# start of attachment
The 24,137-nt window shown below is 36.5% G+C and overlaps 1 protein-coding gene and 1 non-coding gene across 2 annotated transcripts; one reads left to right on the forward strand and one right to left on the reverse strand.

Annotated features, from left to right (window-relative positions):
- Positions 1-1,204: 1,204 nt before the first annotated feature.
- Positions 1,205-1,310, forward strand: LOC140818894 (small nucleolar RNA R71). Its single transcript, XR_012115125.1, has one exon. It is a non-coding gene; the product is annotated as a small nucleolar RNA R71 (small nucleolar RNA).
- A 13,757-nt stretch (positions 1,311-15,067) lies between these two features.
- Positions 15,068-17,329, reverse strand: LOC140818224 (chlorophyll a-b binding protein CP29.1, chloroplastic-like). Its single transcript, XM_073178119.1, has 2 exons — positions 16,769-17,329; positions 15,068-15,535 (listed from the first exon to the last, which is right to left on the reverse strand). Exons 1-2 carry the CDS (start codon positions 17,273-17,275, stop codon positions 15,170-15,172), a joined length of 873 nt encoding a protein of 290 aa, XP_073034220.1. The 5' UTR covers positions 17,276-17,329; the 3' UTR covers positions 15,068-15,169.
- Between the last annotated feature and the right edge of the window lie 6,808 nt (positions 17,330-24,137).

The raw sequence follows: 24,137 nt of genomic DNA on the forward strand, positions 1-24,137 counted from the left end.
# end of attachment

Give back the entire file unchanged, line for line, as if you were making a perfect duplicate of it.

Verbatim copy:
The 24,137-nt window shown below is 36.5% G+C and overlaps 1 protein-coding gene and 1 non-coding gene across 2 annotated transcripts; one reads left to right on the forward strand and one right to left on the reverse strand.

Annotated features, from left to right (window-relative positions):
- Positions 1-1,204: 1,204 nt before the first annotated feature.
- Positions 1,205-1,310, forward strand: LOC140818894 (small nucleolar RNA R71). Its single transcript, XR_012115125.1, has one exon. It is a non-coding gene; the product is annotated as a small nucleolar RNA R71 (small nucleolar RNA).
- A 13,757-nt stretch (positions 1,311-15,067) lies between these two features.
- Positions 15,068-17,329, reverse strand: LOC140818224 (chlorophyll a-b binding protein CP29.1, chloroplastic-like). Its single transcript, XM_073178119.1, has 2 exons — positions 16,769-17,329; positions 15,068-15,535 (listed from the first exon to the last, which is right to left on the reverse strand). Exons 1-2 carry the CDS (start codon positions 17,273-17,275, stop codon positions 15,170-15,172), a joined length of 873 nt encoding a protein of 290 aa, XP_073034220.1. The 5' UTR covers positions 17,276-17,329; the 3' UTR covers positions 15,068-15,169.
- Between the last annotated feature and the right edge of the window lie 6,808 nt (positions 17,330-24,137).

The raw sequence follows: 24,137 nt of genomic DNA on the forward strand, positions 1-24,137 counted from the left end.